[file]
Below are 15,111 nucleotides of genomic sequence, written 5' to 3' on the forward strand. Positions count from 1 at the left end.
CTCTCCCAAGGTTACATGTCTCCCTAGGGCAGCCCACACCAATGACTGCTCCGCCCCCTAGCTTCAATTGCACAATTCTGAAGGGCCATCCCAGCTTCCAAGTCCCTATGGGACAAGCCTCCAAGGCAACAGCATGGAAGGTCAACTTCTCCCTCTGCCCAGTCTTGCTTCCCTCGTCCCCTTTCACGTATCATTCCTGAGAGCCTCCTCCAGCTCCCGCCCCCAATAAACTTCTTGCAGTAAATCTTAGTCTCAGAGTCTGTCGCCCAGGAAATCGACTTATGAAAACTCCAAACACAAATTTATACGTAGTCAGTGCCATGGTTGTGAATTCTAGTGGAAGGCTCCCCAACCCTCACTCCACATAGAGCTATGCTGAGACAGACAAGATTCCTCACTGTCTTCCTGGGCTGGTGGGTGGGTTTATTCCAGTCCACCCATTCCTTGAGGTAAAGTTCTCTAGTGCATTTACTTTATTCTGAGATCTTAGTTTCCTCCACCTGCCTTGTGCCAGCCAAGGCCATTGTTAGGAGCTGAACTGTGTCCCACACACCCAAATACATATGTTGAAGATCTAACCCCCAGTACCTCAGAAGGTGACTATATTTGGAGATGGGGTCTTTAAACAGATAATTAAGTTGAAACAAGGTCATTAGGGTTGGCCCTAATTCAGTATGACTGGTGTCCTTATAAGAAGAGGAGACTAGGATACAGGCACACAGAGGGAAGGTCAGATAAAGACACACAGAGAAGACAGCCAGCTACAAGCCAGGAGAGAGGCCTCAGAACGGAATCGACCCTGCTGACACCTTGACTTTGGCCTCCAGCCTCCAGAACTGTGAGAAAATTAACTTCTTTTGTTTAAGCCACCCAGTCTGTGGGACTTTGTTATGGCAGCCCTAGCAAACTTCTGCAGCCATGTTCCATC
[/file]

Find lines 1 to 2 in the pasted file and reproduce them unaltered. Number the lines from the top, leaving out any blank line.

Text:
Below are 15,111 nucleotides of genomic sequence, written 5' to 3' on the forward strand. Positions count from 1 at the left end.
CTCTCCCAAGGTTACATGTCTCCCTAGGGCAGCCCACACCAATGACTGCTCCGCCCCCTAGCTTCAATTGCACAATTCTGAAGGGCCATCCCAGCTTCCAAGTCCCTATGGGACAAGCCTCCAAGGCAACAGCATGGAAGGTCAACTTCTCCCTCTGCCCAGTCTTGCTTCCCTCGTCCCCTTTCACGTATCATTCCTGAGAGCCTCCTCCAGCTCCCGCCCCCAATAAACTTCTTGCAGTAAATCTTAGTCTCAGAGTCTGTCGCCCAGGAAATCGACTTATGAAAACTCCAAACACAAATTTATACGTAGTCAGTGCCATGGTTGTGAATTCTAGTGGAAGGCTCCCCAACCCTCACTCCACATAGAGCTATGCTGAGACAGACAAGATTCCTCACTGTCTTCCTGGGCTGGTGGGTGGGTTTATTCCAGTCCACCCATTCCTTGAGGTAAAGTTCTCTAGTGCATTTACTTTATTCTGAGATCTTAGTTTCCTCCACCTGCCTTGTGCCAGCCAAGGCCATTGTTAGGAGCTGAACTGTGTCCCACACACCCAAATACATATGTTGAAGATCTAACCCCCAGTACCTCAGAAGGTGACTATATTTGGAGATGGGGTCTTTAAACAGATAATTAAGTTGAAACAAGGTCATTAGGGTTGGCCCTAATTCAGTATGACTGGTGTCCTTATAAGAAGAGGAGACTAGGATACAGGCACACAGAGGGAAGGTCAGATAAAGACACACAGAGAAGACAGCCAGCTACAAGCCAGGAGAGAGGCCTCAGAACGGAATCGACCCTGCTGACACCTTGACTTTGGCCTCCAGCCTCCAGAACTGTGAGAAAATTAACTTCTTTTGTTTAAGCCACCCAGTCTGTGGGACTTTGTTATGGCAGCCCTAGCAAACTTCTGCAGCCATGTTCCATC